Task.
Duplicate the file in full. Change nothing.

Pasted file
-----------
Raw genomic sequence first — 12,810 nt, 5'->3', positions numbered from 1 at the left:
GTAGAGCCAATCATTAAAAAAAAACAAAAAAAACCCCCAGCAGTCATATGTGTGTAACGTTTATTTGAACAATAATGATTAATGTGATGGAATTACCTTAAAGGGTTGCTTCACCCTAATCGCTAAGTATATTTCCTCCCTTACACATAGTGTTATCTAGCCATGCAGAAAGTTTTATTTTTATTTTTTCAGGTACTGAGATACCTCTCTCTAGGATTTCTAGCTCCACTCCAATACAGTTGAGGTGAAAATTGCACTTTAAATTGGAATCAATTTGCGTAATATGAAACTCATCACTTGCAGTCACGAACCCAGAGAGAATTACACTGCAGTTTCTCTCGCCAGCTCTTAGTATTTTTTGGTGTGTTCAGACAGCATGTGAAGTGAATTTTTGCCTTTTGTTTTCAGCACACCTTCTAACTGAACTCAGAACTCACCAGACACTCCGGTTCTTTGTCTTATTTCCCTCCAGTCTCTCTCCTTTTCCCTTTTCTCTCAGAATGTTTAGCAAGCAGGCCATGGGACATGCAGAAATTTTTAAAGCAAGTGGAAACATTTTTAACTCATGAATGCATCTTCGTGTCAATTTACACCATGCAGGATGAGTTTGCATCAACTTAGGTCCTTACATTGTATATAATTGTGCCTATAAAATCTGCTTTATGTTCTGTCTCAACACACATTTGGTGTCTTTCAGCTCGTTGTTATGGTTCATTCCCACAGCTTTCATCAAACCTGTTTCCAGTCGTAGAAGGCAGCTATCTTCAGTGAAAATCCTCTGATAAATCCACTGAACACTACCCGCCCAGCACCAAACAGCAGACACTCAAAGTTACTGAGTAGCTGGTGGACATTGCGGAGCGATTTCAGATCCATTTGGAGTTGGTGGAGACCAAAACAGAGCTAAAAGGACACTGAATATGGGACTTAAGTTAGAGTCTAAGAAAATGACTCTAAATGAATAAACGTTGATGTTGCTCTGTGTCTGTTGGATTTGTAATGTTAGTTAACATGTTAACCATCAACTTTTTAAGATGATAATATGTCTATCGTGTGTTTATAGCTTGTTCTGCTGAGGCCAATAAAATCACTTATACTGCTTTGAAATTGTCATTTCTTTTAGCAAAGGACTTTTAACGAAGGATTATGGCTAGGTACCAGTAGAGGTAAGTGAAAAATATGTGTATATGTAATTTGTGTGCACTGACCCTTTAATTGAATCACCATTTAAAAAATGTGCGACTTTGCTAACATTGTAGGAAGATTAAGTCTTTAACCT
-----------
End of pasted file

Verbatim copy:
Raw genomic sequence first — 12,810 nt, 5'->3', positions numbered from 1 at the left:
GTAGAGCCAATCATTAAAAAAAAACAAAAAAAACCCCCAGCAGTCATATGTGTGTAACGTTTATTTGAACAATAATGATTAATGTGATGGAATTACCTTAAAGGGTTGCTTCACCCTAATCGCTAAGTATATTTCCTCCCTTACACATAGTGTTATCTAGCCATGCAGAAAGTTTTATTTTTATTTTTTCAGGTACTGAGATACCTCTCTCTAGGATTTCTAGCTCCACTCCAATACAGTTGAGGTGAAAATTGCACTTTAAATTGGAATCAATTTGCGTAATATGAAACTCATCACTTGCAGTCACGAACCCAGAGAGAATTACACTGCAGTTTCTCTCGCCAGCTCTTAGTATTTTTTGGTGTGTTCAGACAGCATGTGAAGTGAATTTTTGCCTTTTGTTTTCAGCACACCTTCTAACTGAACTCAGAACTCACCAGACACTCCGGTTCTTTGTCTTATTTCCCTCCAGTCTCTCTCCTTTTCCCTTTTCTCTCAGAATGTTTAGCAAGCAGGCCATGGGACATGCAGAAATTTTTAAAGCAAGTGGAAACATTTTTAACTCATGAATGCATCTTCGTGTCAATTTACACCATGCAGGATGAGTTTGCATCAACTTAGGTCCTTACATTGTATATAATTGTGCCTATAAAATCTGCTTTATGTTCTGTCTCAACACACATTTGGTGTCTTTCAGCTCGTTGTTATGGTTCATTCCCACAGCTTTCATCAAACCTGTTTCCAGTCGTAGAAGGCAGCTATCTTCAGTGAAAATCCTCTGATAAATCCACTGAACACTACCCGCCCAGCACCAAACAGCAGACACTCAAAGTTACTGAGTAGCTGGTGGACATTGCGGAGCGATTTCAGATCCATTTGGAGTTGGTGGAGACCAAAACAGAGCTAAAAGGACACTGAATATGGGACTTAAGTTAGAGTCTAAGAAAATGACTCTAAATGAATAAACGTTGATGTTGCTCTGTGTCTGTTGGATTTGTAATGTTAGTTAACATGTTAACCATCAACTTTTTAAGATGATAATATGTCTATCGTGTGTTTATAGCTTGTTCTGCTGAGGCCAATAAAATCACTTATACTGCTTTGAAATTGTCATTTCTTTTAGCAAAGGACTTTTAACGAAGGATTATGGCTAGGTACCAGTAGAGGTAAGTGAAAAATATGTGTATATGTAATTTGTGTGCACTGACCCTTTAATTGAATCACCATTTAAAAAATGTGCGACTTTGCTAACATTGTAGGAAGATTAAGTCTTTAACCT